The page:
BUSINESS
May 11, 1990 | MICHAEL PARRISH, TIMES STAFF WRITER
Former President Gerald R. Ford has banned tuna at his family table. But he's not worried about dolphins. He wants to save U.S. fishermen. "I am sad and angry, " Ford fumed in a May 4 letter to the three big tuna canners, who announced recently that they wouldn't buy any tuna caught in ways that kill dolphins. "This is a clear-cut case of unfair discrimination against American fishermen."
BUSINESS
April 14, 1990 | CHRIS KRAUL, SAN DIEGO COUNTY BUSINESS EDITOR
The American tuna fishing industry, which has made a home here since World War II, has absorbed its share of shocks. Foreign governments have seized boats. Foreign fleets have slashed prices on tuna, aggressively selling their catch into the U.S. market. One U.S. cannery after another was shuttered. Still, the American fleet survived, if at times just barely. But the most devastating blow of all may have come Thursday, boat owners and industry officials say, when when the three largest U.S.
BUSINESS
April 14, 1990 | MICHAEL PARRISH, TIMES STAFF WRITER
Over salads, Weight Watchers entrees, dry crackers and talk of racehorses, two corporate chieftains met at lunch last December to discuss the fate of the world's dolphins. Two hours later, Jerry Moss, chairman of A & M Records Co., had become a catalyst to Anthony J. F. O'Reilly, chairman, president and chief executive of giant H. J. Heinz Co., who was pondering a change of policy for Heinz's subsidiary, StarKist Seafoods Co., the Long Beach-based tuna canner.
NEWS
April 13, 1990 | MICHAEL PARRISH and CHRIS KRAUL, TIMES STAFF WRITERS
The three biggest companies in the U.S. tuna industry on Thursday pledged not to buy or sell fish caught using methods that kill or injure dolphins. The move surprised but delighted environmentalists who have been waging a fierce grass-roots campaign to ban fishing techniques that kill an estimated 100,000 to 200,000 dolphins a year. The first announcement came from H. J. Heinz Co. and its Long Beach subsidiary, StarKist Seafood Co., the world's largest tuna canner.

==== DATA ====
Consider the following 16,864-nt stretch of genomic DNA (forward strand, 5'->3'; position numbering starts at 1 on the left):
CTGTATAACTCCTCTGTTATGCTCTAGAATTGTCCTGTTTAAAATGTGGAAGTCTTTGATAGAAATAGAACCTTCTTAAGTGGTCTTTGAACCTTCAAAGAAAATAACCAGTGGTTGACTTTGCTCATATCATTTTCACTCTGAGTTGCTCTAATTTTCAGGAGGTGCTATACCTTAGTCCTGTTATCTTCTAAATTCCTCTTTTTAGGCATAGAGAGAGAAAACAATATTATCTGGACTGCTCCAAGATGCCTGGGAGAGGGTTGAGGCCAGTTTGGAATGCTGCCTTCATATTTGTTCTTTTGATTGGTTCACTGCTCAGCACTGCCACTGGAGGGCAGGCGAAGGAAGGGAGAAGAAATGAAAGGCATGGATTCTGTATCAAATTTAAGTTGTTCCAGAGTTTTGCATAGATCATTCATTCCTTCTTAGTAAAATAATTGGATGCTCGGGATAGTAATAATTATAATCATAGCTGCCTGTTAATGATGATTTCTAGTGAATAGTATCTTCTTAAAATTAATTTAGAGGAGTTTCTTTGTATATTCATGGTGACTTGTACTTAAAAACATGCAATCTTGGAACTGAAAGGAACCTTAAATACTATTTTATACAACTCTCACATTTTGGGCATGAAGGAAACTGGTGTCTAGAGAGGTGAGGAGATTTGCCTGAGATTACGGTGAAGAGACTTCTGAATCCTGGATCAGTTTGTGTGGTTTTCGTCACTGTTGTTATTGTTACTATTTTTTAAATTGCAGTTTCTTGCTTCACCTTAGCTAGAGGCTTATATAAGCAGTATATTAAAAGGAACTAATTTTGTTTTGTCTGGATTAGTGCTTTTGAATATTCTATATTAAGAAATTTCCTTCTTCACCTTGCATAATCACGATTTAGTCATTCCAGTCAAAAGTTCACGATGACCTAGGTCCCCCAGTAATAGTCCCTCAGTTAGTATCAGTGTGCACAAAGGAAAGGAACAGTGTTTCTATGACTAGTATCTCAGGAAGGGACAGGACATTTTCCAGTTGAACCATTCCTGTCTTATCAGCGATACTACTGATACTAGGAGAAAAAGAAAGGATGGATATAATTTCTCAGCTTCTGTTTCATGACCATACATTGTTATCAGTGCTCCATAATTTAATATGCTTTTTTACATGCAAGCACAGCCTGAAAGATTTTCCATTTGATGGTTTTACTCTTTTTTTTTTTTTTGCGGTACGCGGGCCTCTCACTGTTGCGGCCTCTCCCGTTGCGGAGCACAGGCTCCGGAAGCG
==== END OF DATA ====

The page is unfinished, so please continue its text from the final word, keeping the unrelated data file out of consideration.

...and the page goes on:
BUSINESS
September 5, 1989 | From Associated Press
H. J. Heinz Co. subsidiary Star-Kist Foods announced a plan to fund research to reduce the number of dolphins killed in tuna fishing nets just days before animal rights activists plan to protest the company's alleged involvement in dolphin killings. Star-Kist spokesman Erik Bloemendaal said last week's announcement of the research funds was unrelated to a protest scheduled to take place Wednesday before Heinz's annual meeting in Pittsburgh.
BUSINESS
April 14, 1990 | CHRIS KRAUL, SAN DIEGO COUNTY BUSINESS EDITOR
The American tuna fishing industry, which has made a home here since World War II, has absorbed its share of shocks. Foreign governments have seized boats. Foreign fleets have slashed prices on tuna, aggressively selling their catch into the U.S. market. One U.S. cannery after another was shuttered. Still, the American fleet survived, if at times just barely. But the most devastating blow of all may have come Thursday, boat owners and industry officials say, when when the three largest U.S.
BUSINESS
April 3, 1987 | DEAN MURPHY, Times Staff Writer
Struggling to preserve a market for local fishermen, a group of San Pedro fishing boat owners has agreed to buy the Star-Kist mackerel cannery on Terminal Island. The Fisherman's Cooperative Assn., an organization of about 30 boat owners, signed a letter of intent Wednesday to purchase the processing plant, which Long Beach-based Star-Kist Foods had planned to shut in about two weeks.
BUSINESS
November 2, 1988 | JUBE SHIVER Jr., Times Staff Writer
Moving to capitalize on the fast-growing cat food market, H. J. Heinz Co. on Tuesday said it had divided its Star-Kist Foods Inc. subsidiary in Long Beach into separate canned seafood and pet food operations. The canned seafood unit, which makes Star-Kist tuna, will be known as Star-Kist Seafood Co. The pet food division, whose flagship brand is 9-Lives cat food, will be called Heinz Pet Products Co.
BUSINESS
May 27, 1988 | GREG JOHNSON, Times Staff Writer
The federal government said on Thursday that it wants to stop H. J. Heinz, the owner of Star-Kist, from buying Bumble Bee Seafoods, saying the merger would mean higher prices for canned tuna. The Justice Department said it will file a lawsuit to halt the proposed $225-million acquisition of San Diego-based Bumble Bee because the merger was a "significant threat" to competition.